As my colleague Julia Belluz pointed out, the recent Ebola outbreak in Africa has forced the global medical community to face thorny ethical questions. Doctors have had to grapple with what it means to give patients experimental treatments, and who should get priority.
But there's a separate ethical conundrum facing religious scholars: what does it mean for two Christian missionaries to receive treatment that the people they traveled to Africa to serve couldn't access?
The Americans who received treatment were not tourists on vacation; they were Christian mission workers charged with the responsibility of carrying out the Christian mandate to serve the unserved, the have-nots, and the physically ill. They were missionaries with the Christian organization SIM USA. Though not affiliated with one particular branch of Christianity, SIM affirms that each of its missionaries is "committed to the essential truths of biblical Christianity." (Here is a link from their website where they explain what they mean by that.) SIM also affirms its first commitment to "Respond to Need" of all kinds, wherever they find it:
Our goal is to meet people's physical needs as we also share how Jesus can meet their spiritual needs. Help and relief come in many forms. Whatever the need, we are compelled to respond with the love of Jesus.
When seen in this light, then, the ethical conundrum raised by the Ebola outbreak is this: Does receiving treatment that could potentially be used for another Ebola patient somehow come into conflict with the missionaries' religious commitment to serving those patients? If Jesus commanded his followers to put the needs of others before their own — "whoever would be great among you must be your servant" — then should the missionaries have turned down the treatment?
Of course, the problem with framing the question this way is that it presumes that the Americans were the ones deciding who the drugs would go to. They weren't. The FDA made that decision — the Americans only agreed to it. But what if the Americans had turned down the treatment?
"It isn't clear to me that if the Americans refused the drugs that they would then go instead to the people who they were serving," says Charles C. Camosy, associate professor of christian ethics at Fordham University. In other words, he said in an email, at the time the missionaries agreed to treatment, the choice seemed to be either (1) the missionaries get the drug, or (2) no one does. "I can understand why someone would be hesitant, but my instinct would be to say that it is not wrong for [the missionaries] to choose (1) over (2)."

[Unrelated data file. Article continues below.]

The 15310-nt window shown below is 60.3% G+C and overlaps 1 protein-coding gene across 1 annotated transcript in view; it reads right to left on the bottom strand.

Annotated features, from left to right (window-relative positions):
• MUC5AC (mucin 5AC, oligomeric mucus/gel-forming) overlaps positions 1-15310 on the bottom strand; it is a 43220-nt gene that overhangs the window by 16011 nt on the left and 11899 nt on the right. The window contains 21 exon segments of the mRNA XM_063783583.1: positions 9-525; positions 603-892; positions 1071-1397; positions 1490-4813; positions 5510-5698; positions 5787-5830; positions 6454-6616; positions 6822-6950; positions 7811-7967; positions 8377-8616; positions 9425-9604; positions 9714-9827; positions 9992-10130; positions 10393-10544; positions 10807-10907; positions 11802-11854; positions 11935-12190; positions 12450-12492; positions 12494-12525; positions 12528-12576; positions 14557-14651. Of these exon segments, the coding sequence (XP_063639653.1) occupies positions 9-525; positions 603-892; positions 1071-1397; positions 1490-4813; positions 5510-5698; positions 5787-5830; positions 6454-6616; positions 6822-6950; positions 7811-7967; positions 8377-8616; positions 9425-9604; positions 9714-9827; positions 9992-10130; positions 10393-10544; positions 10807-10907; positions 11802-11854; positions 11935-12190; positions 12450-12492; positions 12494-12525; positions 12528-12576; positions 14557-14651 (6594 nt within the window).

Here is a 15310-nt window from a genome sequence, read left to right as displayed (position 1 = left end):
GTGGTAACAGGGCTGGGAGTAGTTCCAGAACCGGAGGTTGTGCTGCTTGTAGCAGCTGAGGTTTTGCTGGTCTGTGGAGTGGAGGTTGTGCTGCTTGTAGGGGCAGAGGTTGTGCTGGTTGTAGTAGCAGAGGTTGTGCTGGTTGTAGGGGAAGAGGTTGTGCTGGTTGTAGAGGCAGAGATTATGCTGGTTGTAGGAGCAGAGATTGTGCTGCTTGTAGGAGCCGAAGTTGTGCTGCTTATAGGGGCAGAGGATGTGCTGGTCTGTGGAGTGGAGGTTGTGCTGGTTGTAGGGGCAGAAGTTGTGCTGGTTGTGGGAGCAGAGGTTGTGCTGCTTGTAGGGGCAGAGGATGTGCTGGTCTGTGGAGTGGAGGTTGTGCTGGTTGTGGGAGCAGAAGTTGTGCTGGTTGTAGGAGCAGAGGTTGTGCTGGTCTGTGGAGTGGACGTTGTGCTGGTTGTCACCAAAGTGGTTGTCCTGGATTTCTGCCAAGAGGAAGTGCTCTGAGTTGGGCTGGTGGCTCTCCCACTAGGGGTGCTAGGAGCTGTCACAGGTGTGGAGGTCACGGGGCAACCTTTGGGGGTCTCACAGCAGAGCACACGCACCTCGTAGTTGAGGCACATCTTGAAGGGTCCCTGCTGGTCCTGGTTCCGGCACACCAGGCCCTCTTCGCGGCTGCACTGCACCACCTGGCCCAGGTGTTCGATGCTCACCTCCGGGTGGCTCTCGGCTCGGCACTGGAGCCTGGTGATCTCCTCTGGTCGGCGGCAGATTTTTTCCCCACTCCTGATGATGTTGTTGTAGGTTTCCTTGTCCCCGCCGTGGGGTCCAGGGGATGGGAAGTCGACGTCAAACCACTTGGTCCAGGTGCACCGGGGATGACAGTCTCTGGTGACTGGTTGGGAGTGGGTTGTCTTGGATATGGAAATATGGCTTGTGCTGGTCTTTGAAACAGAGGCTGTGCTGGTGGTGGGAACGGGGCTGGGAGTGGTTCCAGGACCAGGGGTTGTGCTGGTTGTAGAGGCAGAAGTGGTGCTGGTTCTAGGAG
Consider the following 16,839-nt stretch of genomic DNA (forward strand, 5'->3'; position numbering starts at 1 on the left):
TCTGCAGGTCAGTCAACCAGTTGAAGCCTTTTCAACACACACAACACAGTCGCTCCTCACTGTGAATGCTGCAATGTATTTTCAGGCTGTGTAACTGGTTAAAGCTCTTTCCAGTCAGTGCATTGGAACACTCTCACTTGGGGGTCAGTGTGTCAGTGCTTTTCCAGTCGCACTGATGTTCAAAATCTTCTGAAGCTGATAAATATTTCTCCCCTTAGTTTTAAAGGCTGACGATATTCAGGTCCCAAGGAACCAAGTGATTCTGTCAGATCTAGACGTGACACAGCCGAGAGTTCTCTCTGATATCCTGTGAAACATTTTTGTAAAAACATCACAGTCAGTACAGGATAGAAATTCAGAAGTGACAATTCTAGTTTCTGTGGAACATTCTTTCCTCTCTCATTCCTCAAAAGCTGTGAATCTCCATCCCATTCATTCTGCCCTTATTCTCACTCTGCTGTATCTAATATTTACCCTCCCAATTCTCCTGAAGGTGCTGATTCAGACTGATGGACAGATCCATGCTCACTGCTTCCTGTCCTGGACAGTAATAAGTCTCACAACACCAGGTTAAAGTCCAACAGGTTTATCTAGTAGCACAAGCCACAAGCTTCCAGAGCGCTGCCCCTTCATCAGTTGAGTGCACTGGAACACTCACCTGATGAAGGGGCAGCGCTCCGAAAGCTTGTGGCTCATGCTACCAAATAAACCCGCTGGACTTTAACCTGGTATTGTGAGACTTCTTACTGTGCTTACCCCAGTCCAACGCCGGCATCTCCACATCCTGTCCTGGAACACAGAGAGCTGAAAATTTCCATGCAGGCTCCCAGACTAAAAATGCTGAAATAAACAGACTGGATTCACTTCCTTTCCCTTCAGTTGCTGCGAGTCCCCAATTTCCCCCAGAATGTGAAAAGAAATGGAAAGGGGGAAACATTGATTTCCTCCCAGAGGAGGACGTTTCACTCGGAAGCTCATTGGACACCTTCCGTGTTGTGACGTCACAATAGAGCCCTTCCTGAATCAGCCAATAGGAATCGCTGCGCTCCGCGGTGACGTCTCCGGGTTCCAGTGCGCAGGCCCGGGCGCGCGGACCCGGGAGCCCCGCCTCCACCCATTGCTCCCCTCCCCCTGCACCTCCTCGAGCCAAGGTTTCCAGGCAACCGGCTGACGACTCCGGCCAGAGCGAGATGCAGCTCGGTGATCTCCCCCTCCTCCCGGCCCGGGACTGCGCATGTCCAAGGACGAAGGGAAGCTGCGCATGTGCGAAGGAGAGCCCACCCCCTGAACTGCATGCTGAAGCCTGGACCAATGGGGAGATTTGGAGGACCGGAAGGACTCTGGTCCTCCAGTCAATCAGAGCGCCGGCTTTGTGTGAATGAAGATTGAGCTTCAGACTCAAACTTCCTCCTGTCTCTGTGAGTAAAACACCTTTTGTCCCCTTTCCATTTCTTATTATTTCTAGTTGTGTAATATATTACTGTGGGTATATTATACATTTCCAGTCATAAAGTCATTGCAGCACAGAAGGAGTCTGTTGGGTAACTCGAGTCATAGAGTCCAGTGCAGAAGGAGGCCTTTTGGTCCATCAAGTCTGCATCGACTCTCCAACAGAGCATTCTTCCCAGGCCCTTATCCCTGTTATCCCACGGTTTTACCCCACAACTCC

According to Celia B. Fisher, another bioethicist at Fordham, the fact that the Ebola epidemic is affecting many people changes the moral question significantly. The question, then, isn't "whether or not a missionary has a moral obligation to prioritize one other person's health over his own," but rather "which choice has the greater possibility of preventing the spread of disease across many people."
If a missionary's goal is curing Ebola in every infected patient, then yes, taking one of the available treatments might be at odds with that goal. But if, however, she is concerned with decreasing the overall length or force of the epidemic, then agreeing to a trial of an experimental drug might be more in line with her goal as a missionary.
"Another issue unique to the current Ebola crisis," noted Fisher, "is that the effectiveness and side effects of the medication are unknown." When the missionaries agreed to take the medication, they, along with the health professionals who administered it to them, were unsure of whether the treatment would work or not. Until it is approved, ZMapp provides "no guarantees and some risks" to those who agree to its use in treatment, said Fisher. In fact, Miguel Pajares, the Spanish missionary who was given the drug, ended up dying. Instead of asking if it's ethical to give limited medications to Americans before Liberians, ethicists need to ask if it's ethical to give potentially harmful medications to Liberians before Americans.
As Fisher notes, previous clinical trials that administered experimental drugs to individuals living in low-resource countries were criticized for treating those individuals like "guinea pigs." There might be a case to be made, then, that agreeing to the unapproved drugs was the altruistic choice for the Americans to make since it may end up providing valuable information to Western doctors as they continue to search for a cure.
Once the missionaries have recovered, Fisher said, they might be able "to motivate the [infected] community to adopt health measures that will stem the disease — a skill the other Ebola patients may not possess." She added: "the most life-saving steps are those that guide the community in public health safety procedures."